Companies participating in a program to help veterans find work have hired or trained 290,000 veterans and military spouses since August 2011, nearly tripling the original goal of the program with about eight months to spare, according to the White House.
First lady Michelle Obama said Tuesday that the program called Joining Forces has generated pledges from businesses to hire or train another 435,000 in the next five years.
President Barack Obama on Tuesday said that too many companies still don’t recognize the skills that service members acquire as part of their military service. If they can saves live on the battlefield, they can work in an ambulance or hospital, and if they can oversee a convoy of equipment, they can help oversee a company’s supply chain, he said.
“Too often, just when these men and women are looking forward to the next chapter of their lives, they are stuck in neutral,” the president said.
Overall, the unemployment rate for veterans is actually lower than that for non-veterans. The nation’s youngest veterans are the exception to that longstanding trend, with nearly one out of five under the age of 25 looking for a job. The unemployment rate last year was also in double-digits for those 25-34. Overall, the unemployment rate for those veterans serving since the Sept. 11 attacks stood at 9.9 percent last year, a significant improvement from the previous year.
In Ohio, veteran unemployment last year was 7.6 percent compared to 6.9 percent for the population as a whole, according to the Bureau of Labor Statistics. For the state’s veterans who served since the Sept. 11, 2001 attacks, the unemployment rate was 16.5 percent in 2012.
Companies such as Sears, Walmart, AT&T and Deloitte have pledged to hire more former service members.
In downtown Dayton, Deloitte sponsors an armed forces business resources group to help veterans make the leap into civilian jobs, said Dan Marion, Deloitte Consulting LLP technology director in Dayton. The company has pledged nationwide to double the number of veterans it will hire in the next three years.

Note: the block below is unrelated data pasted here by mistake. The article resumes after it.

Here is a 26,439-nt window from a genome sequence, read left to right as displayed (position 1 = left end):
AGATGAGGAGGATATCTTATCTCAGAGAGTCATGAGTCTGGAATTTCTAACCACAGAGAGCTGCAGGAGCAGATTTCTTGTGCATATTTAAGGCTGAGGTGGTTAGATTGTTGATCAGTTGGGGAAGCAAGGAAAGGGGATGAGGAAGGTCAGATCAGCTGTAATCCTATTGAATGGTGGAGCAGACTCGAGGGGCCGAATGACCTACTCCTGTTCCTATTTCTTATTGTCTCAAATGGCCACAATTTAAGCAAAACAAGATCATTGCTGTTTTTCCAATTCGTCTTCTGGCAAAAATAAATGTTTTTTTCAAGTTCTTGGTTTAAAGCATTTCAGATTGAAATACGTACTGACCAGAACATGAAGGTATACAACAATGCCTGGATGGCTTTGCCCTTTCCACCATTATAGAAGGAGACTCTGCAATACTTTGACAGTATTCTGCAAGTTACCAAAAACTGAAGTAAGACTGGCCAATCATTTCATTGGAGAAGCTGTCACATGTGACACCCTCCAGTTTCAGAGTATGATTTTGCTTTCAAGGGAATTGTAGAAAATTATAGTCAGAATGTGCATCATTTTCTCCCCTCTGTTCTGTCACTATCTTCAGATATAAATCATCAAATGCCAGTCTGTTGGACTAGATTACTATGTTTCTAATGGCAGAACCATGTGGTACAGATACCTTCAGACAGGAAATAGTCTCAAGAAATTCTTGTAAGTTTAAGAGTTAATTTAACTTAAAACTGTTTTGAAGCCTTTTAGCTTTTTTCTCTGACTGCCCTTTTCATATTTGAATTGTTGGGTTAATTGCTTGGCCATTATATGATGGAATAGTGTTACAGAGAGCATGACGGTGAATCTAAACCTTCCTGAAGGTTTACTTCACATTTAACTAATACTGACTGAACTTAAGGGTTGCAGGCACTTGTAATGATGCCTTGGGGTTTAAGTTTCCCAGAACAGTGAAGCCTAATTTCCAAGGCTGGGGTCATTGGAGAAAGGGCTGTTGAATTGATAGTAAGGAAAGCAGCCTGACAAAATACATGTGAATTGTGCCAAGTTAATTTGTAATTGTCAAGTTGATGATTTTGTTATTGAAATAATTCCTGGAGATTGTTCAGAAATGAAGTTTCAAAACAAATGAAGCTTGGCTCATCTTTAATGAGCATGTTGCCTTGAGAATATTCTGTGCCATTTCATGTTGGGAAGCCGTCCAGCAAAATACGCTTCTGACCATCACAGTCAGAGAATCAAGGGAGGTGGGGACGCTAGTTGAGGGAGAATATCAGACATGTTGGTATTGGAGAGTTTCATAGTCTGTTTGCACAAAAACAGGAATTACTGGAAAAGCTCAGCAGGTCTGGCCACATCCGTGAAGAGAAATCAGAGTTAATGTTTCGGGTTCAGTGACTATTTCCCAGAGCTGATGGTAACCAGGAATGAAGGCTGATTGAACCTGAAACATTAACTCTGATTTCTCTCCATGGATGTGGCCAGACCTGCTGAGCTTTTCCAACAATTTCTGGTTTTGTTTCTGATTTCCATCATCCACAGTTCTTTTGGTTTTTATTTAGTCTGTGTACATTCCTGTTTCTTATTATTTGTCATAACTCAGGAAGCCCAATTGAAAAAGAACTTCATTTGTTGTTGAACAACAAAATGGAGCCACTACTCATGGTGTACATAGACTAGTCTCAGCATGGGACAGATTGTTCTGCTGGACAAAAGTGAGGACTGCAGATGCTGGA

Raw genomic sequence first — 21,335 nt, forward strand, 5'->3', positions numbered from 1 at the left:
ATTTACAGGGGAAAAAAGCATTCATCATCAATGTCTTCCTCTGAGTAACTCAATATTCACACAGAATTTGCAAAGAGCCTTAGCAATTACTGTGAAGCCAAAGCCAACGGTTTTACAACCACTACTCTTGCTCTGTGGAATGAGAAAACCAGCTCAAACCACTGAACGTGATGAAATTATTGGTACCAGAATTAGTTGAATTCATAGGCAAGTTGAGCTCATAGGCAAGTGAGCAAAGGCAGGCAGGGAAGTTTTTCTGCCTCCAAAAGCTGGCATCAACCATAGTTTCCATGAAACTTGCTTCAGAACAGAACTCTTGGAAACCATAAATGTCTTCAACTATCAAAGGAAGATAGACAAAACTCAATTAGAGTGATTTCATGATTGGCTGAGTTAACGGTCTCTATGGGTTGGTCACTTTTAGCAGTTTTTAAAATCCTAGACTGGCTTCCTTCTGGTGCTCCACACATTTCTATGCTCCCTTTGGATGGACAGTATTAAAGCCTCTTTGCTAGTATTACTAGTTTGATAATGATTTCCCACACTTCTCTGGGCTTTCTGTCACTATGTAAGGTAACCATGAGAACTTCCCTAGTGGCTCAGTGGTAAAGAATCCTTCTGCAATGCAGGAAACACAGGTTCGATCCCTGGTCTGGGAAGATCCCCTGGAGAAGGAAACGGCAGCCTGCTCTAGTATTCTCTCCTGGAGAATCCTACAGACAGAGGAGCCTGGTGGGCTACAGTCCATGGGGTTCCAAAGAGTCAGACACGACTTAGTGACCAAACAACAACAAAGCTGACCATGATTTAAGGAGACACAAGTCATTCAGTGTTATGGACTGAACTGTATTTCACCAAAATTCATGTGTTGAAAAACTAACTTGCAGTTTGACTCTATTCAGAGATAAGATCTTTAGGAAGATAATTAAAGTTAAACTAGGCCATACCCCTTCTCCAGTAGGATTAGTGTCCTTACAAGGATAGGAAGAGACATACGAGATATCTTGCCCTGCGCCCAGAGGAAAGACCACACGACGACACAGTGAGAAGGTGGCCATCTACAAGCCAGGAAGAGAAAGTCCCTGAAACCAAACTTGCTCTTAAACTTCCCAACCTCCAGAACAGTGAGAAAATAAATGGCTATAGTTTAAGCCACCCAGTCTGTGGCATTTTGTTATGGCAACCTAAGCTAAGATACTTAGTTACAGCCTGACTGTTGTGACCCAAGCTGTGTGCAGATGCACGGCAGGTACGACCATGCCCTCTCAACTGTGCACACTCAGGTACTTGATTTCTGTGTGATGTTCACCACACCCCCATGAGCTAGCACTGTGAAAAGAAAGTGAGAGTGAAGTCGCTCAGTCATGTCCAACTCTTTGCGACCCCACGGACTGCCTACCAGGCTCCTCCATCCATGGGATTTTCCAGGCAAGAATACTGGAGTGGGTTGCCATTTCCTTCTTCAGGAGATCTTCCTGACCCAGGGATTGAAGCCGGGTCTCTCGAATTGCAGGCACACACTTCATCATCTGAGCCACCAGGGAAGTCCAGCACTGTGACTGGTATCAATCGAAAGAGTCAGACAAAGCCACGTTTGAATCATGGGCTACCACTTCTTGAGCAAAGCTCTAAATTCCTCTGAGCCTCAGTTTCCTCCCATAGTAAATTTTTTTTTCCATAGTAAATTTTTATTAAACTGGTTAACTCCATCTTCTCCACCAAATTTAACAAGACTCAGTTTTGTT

“I think the skills and leadership abilities and education and self-discipline that our former military veterans bring certainly has application” outside of the military, said Marion, an Air Force veteran.
Jason Weiser, 38, a Deloitte software consultant, is one of those veterans the company hired in Dayton. But the search for a job for Weiser, a Harvard graduate with an MBA, was anything but easy. He deployed six times to Iraq, Afghanistan, and the Horn of Africa as a maintenance officer in the Air Force Reserve.
Weiser, who lives in Kansas City, Ks., and commutes every week to Dayton, said his frequent deployments became an obstacle to getting employment until he was hired at Deloitte. “That was a huge problem when I came home in ‘08,” he said.
Deloitte accepted his military experience and has eased his transition into the job, he said. “That was a refreshing relief when I came to work for them,” he said.
GE Aviation launched “Get Skills to Work,” a manufacturing training initiative at Cincinnati State University, with a goal to train 200 veterans this year, said Shannon Thompson, a company spokeswoman in Evondale. “This is just a pilot project,” she said. “Nationwide, there’s about eight to 10 other cities who will replicate what we do in Cincinnati.”
At the Dayton VA Medical Center campus, the Volunteers of America prepares homeless veterans to find jobs at Miami Valley employers. So far, employers have hired about 180 veterans in less than two years, said Michael Salois, Volunteers of America director in Ohio.
Former service members face the challenge of explaining what they did in the military into language civilian employers understand, Salois said.
In Ohio, county job centers have designated staff to help veterans prepare resumes for the civilian workforce, or who may face medical disabilities, or homelessness as they search for a job, said Benjamin Johnson, Ohio Department of Jobs and Family Services spokesman. “We know that veterans face some barriers to employment that the general population often doesn’t,” he said.
In Ohio, state lawmakers have passed legislation meant to help veterans get professional credentials more easily to earn truck drivers licenses or physicians assistant licensing based on their prior experience in the military, said Michael McKinney, Ohio Department of Veterans Services spokesman.
“There’s outreach going on to employers all the time to hire veterans,” he said.
Associated Press writer Darlene Superville contributed to this report.
Barrie Barber covers military affairs and Wright-Patterson Air Force Base for the newspaper. Our region has a lot of veterans and military families and we are keeping up with the latest news on sequestration, veterans benifits and other issues. Follow Barrie on Twitter at @Barriebarber. If you have a news tip for Barrie, email him at firstname.lastname@example.org